Ken Benshish and Yi Qian both grew up loving music, but the process of learning to play it ranged from uninspiring to mind numbing. The two musicians started iSchool of Music & Art to provide a much different experience—a positive, supportive atmosphere that takes into account each student’s personality and goals. Students aged 3 and older who can’t tell a drumstick from a plectrum and don’t even know the street value of a quarter note can learn piano, drums, guitar, or voice skills from scratch, then test their newfound skills with multiple performance opportunities throughout the year. Instructors host private classes or group students into their own rock-band performance troupes, while intensive camps culminate in field trips to Lincoln Center and tour of a real recording studio.
Having already taught himself how to master the axe, guitarist Chris Strick now guides students of all ages in their own journeys to master the instrument. During lessons, Chris listens to his students to determine their playing styles, preferred paces of learning, and how many necks their guitars should have. Lessons will stress the importance of practicing and the musical abilities innate in every person that picks up a guitar. Chris can travel up to 10 miles so that students can learn in the comforts of their own homes.
The faculty members at the School of Rock believe that immersion is the best way to learn any new skill, which is why they don’t just teach students how to traverse the notes and rhythms of guitar, bass, drums, keyboard, and vocals in isolation. In addition to teaching students the technical skills during one-on-one lessons, the professional music instructors push them to fuse their individual parts into songs during full band practices with fellow beginner rockers. This combination of one-on-one attention and cooperative group learning helps kids of all skill levels hone their craft while overcoming common pitfalls such as stage fright or playing off-tempo. As kids learn to shred riffs, pound out drum solos, and summon Ronnie James Dio by hitting the correct vibrato atop a silver mountain, the classes build their confidence and kick-start a lifetime of loving rock 'n' roll.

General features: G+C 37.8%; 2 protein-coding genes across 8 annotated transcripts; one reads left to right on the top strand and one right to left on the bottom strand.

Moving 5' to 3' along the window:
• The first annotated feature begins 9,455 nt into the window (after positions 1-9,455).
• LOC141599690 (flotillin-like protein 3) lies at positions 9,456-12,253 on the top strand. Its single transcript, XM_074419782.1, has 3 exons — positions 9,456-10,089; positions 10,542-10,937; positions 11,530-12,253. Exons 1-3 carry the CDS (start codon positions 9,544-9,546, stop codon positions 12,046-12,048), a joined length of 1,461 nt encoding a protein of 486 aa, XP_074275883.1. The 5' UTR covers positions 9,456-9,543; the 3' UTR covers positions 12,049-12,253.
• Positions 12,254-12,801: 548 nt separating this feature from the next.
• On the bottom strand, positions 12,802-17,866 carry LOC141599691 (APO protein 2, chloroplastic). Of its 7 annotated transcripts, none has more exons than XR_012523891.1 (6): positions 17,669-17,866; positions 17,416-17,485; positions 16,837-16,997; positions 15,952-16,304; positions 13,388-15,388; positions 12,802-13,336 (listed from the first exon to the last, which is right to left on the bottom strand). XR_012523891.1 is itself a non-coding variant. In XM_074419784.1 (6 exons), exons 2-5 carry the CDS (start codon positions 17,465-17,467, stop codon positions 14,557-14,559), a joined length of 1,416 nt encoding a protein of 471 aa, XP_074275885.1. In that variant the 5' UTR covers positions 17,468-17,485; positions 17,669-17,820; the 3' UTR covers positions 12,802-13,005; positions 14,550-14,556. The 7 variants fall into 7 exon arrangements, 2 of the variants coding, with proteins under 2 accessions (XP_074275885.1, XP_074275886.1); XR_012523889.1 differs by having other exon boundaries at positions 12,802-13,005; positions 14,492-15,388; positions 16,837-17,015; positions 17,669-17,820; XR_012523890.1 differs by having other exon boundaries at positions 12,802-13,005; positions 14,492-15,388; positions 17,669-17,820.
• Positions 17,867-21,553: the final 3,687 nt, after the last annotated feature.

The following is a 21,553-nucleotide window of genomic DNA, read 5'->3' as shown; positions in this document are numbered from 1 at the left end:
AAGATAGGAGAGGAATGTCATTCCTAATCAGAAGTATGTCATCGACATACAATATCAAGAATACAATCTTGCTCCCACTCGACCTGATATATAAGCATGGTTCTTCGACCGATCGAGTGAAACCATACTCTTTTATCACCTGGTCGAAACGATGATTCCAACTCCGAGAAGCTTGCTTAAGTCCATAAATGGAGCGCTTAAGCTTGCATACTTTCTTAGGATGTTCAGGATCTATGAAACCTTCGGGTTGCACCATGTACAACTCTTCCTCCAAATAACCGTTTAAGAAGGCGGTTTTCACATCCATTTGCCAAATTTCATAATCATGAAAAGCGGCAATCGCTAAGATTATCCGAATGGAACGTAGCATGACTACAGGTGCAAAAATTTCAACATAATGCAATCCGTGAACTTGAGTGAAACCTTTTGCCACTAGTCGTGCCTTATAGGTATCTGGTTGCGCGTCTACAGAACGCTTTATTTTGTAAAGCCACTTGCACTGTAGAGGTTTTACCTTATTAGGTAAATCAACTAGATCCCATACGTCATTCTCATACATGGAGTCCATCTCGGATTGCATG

In 1998, School of Rock's first location was built in Philadelphia to strengthen kids' self-confidence, develop their musicianship, and most importantly, spark an insatiable enthusiasm to learn. Today, the School of Rock franchise has branched out to more than 65 locations throughout the United States and Mexico. During the school's music lessons, encouraging instructors well versed in methods of rocking and rolling—such as strumming guitars, tickling keyboards, and causing avalanches with yodels—demystify music theory for mini Mick Jaggers of all skill levels.
School of Rock's Rock 101 program acquaints beginners with the instrument of their choice using a curriculum of weekly private lessons and group band rehearsals. Virtuosos ready to hit the stage can participate in the performance program, which prepares students for live performances that pay homage to beloved rock icons such as Queen, Led Zeppelin, and Mount Rushmore.
The professional musicians who teach at New York Academy of Music believe talent appears at a young age. That's why their music programs start for kids as young as 2 years old with Rock 'n' Tots, a class where pre-kindergarten kids can listen to rock and pop while they bop and learn. Once students have excelled beyond the bounds of Rock 'n' Tots, they can attend the RockStar Academy?where they'll learn how to perform and write songs?or take private lessons that cover nearly all instruments and styles. For seasoned performers, an onsite recording studio provides a place to lay down tracks.